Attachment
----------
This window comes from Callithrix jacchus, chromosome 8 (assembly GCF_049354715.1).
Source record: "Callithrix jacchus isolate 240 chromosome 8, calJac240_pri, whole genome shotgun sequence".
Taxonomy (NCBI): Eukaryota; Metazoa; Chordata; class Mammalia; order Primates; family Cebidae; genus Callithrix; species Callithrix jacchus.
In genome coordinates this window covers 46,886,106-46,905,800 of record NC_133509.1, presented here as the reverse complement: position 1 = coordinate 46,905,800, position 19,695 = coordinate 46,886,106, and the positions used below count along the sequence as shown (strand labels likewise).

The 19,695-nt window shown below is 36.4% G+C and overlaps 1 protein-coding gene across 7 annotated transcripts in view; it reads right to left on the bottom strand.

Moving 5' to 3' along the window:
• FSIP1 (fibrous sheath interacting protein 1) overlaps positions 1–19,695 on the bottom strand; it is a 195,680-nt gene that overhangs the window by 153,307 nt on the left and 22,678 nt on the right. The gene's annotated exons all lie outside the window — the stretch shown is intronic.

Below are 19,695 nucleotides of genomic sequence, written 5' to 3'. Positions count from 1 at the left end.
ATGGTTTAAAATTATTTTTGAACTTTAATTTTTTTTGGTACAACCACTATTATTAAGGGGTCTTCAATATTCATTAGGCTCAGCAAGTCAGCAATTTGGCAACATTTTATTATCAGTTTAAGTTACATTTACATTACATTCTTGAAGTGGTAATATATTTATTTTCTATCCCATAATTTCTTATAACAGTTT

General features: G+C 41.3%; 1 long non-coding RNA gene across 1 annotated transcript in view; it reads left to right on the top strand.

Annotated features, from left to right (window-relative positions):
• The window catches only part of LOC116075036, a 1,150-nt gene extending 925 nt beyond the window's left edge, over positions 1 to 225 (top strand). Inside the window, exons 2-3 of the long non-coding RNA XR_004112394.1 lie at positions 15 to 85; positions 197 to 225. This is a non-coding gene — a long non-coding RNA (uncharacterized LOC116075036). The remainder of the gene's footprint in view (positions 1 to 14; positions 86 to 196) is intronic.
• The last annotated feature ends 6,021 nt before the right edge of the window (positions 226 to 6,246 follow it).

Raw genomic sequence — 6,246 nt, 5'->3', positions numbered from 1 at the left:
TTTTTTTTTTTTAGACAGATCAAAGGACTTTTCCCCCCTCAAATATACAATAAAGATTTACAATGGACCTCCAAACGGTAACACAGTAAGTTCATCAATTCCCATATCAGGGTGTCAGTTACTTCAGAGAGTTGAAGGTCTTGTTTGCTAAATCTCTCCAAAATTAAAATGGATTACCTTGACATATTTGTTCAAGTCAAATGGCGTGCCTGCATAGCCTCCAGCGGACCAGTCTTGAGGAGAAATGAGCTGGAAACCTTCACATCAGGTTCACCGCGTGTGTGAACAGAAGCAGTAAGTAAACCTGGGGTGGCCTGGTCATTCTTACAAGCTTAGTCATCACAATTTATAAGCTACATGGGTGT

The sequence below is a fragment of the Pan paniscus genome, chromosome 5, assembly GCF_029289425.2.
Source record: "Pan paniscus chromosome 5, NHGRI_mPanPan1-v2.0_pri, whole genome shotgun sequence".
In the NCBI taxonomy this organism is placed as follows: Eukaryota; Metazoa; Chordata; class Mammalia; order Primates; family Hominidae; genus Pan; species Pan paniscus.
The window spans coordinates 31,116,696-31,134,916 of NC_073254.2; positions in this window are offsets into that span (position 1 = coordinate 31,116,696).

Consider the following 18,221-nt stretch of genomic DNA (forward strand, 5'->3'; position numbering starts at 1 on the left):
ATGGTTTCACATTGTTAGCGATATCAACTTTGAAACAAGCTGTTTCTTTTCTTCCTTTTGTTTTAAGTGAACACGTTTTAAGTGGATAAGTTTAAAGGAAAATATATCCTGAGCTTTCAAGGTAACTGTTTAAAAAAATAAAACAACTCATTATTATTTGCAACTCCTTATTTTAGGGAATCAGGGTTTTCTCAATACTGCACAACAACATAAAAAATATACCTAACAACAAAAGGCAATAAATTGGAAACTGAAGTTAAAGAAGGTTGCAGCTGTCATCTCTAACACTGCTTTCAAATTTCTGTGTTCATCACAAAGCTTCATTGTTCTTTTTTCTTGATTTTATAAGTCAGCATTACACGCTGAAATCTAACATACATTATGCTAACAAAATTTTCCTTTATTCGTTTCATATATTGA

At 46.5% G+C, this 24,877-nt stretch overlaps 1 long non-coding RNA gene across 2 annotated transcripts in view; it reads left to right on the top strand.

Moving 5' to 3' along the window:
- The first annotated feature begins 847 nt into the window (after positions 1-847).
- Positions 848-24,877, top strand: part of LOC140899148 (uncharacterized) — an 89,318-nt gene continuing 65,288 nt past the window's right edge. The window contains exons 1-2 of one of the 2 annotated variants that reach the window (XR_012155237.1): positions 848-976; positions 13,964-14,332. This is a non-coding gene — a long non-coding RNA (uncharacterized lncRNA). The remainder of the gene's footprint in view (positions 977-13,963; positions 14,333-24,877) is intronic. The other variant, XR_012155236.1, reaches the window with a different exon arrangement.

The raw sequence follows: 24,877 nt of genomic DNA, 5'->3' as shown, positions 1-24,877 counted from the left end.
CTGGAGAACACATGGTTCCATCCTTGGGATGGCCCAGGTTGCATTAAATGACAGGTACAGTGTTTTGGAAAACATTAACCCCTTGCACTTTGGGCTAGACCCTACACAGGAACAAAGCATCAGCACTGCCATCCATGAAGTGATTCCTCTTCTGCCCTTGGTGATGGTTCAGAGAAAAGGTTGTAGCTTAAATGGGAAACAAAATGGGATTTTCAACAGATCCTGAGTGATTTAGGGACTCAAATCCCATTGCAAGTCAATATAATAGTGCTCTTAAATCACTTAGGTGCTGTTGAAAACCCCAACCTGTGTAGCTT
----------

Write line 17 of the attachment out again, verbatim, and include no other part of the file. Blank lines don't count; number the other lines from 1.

Source record: "Pan paniscus chromosome 5, NHGRI_mPanPan1-v2.0_pri, whole genome shotgun sequence".